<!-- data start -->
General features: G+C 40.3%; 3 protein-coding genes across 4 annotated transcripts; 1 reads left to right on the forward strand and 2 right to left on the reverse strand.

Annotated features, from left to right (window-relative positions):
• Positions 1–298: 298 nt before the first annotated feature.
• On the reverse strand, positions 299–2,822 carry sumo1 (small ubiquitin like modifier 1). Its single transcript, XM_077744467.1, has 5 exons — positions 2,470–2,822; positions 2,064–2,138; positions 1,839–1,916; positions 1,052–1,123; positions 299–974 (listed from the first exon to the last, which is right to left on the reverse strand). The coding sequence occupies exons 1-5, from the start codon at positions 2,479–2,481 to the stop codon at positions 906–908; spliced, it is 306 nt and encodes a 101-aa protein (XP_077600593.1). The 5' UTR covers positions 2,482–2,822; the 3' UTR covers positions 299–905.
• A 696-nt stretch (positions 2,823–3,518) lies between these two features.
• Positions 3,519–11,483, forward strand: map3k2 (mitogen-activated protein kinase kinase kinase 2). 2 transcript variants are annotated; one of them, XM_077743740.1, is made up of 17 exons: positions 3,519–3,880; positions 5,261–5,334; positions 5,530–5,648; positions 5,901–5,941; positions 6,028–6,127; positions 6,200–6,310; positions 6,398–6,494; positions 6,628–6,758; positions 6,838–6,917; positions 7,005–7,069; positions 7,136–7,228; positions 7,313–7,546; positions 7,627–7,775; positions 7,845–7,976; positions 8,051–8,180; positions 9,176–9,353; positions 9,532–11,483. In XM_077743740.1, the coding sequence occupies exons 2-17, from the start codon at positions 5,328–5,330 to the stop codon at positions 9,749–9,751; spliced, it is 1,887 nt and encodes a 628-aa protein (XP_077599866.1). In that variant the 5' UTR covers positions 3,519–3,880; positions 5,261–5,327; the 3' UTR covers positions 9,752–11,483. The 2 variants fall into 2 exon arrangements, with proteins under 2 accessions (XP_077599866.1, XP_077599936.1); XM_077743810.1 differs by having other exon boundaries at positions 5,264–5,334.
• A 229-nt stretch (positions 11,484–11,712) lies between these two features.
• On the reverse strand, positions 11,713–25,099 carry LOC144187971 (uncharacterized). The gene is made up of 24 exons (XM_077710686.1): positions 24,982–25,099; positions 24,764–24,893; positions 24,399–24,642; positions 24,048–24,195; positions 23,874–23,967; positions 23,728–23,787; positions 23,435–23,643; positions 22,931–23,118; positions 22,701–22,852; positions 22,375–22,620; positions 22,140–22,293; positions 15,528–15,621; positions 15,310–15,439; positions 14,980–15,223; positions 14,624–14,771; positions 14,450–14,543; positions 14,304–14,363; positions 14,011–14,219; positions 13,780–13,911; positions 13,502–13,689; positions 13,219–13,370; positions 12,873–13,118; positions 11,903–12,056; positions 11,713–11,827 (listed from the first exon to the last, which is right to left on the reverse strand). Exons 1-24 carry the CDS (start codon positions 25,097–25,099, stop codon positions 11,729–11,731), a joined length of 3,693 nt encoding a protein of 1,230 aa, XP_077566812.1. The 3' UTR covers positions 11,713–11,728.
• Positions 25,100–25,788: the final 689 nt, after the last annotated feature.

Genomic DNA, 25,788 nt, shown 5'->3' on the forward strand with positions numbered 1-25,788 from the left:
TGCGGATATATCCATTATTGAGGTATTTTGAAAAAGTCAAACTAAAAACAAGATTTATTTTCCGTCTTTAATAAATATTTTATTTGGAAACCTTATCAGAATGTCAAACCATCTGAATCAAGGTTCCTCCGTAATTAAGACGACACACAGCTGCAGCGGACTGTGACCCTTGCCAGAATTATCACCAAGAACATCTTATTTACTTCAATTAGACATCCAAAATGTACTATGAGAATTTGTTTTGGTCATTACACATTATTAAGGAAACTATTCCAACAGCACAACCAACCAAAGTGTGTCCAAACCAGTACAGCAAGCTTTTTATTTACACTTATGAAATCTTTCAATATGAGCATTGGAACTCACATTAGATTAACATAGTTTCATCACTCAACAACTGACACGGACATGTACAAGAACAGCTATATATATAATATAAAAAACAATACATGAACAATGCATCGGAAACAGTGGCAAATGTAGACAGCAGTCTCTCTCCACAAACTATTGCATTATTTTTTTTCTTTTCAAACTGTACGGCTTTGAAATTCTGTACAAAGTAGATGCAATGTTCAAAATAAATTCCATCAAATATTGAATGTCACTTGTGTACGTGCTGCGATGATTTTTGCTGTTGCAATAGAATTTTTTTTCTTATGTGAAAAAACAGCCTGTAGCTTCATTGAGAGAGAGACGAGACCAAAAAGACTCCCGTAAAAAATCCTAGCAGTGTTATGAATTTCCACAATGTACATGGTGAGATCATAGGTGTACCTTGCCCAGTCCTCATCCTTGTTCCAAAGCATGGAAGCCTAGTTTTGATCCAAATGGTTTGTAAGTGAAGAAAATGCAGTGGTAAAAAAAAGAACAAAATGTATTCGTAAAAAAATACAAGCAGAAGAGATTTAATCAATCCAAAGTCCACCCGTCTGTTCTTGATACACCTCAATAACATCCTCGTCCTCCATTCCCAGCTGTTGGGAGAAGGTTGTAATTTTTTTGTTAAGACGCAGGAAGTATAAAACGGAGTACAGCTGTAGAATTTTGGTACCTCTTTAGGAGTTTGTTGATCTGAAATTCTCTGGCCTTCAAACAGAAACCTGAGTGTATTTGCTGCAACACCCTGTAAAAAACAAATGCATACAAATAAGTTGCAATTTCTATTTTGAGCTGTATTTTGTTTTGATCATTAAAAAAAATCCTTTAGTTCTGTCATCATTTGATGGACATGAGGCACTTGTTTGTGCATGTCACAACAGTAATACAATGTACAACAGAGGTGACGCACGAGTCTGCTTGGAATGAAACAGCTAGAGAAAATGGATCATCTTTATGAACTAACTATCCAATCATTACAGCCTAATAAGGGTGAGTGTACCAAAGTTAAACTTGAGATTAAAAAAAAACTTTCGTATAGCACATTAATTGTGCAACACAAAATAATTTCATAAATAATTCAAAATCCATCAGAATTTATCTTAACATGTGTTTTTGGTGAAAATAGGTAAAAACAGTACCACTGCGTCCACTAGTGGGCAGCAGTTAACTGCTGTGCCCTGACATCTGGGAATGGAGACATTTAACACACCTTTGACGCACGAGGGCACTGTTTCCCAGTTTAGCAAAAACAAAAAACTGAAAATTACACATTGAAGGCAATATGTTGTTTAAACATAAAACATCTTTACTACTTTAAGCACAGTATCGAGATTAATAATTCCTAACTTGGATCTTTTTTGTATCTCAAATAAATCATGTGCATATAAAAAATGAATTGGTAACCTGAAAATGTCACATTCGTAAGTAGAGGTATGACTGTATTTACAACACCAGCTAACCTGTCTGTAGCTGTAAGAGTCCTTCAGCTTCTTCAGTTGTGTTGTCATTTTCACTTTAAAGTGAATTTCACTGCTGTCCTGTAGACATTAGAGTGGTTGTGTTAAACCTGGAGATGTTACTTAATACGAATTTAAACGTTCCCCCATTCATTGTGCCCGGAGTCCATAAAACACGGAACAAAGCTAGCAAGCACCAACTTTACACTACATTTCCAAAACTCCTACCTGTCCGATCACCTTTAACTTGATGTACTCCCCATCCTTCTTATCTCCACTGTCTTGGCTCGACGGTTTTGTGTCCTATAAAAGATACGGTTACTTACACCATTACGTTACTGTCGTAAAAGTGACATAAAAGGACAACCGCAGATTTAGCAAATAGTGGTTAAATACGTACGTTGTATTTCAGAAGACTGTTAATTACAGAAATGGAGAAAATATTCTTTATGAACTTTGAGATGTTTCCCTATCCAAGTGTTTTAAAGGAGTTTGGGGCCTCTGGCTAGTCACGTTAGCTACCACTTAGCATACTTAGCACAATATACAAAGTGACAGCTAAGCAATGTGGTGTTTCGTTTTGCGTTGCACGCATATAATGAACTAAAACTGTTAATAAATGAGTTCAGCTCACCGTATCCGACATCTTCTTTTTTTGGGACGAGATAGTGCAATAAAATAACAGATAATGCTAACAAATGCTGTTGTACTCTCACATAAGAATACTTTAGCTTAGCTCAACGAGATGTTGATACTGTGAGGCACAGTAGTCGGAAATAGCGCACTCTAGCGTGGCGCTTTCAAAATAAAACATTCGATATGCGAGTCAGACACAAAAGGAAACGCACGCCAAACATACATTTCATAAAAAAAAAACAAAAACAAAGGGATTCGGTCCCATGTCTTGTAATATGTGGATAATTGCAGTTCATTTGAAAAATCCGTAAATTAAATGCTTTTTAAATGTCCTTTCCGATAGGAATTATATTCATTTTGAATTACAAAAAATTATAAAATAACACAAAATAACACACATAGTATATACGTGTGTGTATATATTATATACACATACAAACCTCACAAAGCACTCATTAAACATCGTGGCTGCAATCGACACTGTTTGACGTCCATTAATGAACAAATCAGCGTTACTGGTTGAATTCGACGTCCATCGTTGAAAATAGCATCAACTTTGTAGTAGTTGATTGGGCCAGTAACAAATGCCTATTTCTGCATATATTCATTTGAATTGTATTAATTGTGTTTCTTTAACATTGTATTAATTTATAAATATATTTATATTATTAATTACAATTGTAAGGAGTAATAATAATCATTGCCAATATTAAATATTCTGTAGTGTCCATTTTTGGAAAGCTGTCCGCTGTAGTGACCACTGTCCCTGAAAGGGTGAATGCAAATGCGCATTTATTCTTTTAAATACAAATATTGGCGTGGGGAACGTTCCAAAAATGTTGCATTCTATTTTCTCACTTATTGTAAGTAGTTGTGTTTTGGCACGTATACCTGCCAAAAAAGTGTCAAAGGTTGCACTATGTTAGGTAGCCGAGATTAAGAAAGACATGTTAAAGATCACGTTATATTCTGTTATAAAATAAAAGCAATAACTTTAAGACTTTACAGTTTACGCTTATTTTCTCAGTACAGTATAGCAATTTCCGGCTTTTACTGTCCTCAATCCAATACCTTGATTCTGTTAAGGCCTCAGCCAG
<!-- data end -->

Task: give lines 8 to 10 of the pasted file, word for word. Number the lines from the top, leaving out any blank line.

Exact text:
• On the reverse strand, positions 11,713–25,099 carry LOC144187971 (uncharacterized). The gene is made up of 24 exons (XM_077710686.1): positions 24,982–25,099; positions 24,764–24,893; positions 24,399–24,642; positions 24,048–24,195; positions 23,874–23,967; positions 23,728–23,787; positions 23,435–23,643; positions 22,931–23,118; positions 22,701–22,852; positions 22,375–22,620; positions 22,140–22,293; positions 15,528–15,621; positions 15,310–15,439; positions 14,980–15,223; positions 14,624–14,771; positions 14,450–14,543; positions 14,304–14,363; positions 14,011–14,219; positions 13,780–13,911; positions 13,502–13,689; positions 13,219–13,370; positions 12,873–13,118; positions 11,903–12,056; positions 11,713–11,827 (listed from the first exon to the last, which is right to left on the reverse strand). Exons 1-24 carry the CDS (start codon positions 25,097–25,099, stop codon positions 11,729–11,731), a joined length of 3,693 nt encoding a protein of 1,230 aa, XP_077566812.1. The 3' UTR covers positions 11,713–11,728.
• Positions 25,100–25,788: the final 689 nt, after the last annotated feature.

Genomic DNA, 25,788 nt, shown 5'->3' on the forward strand with positions numbered 1-25,788 from the left: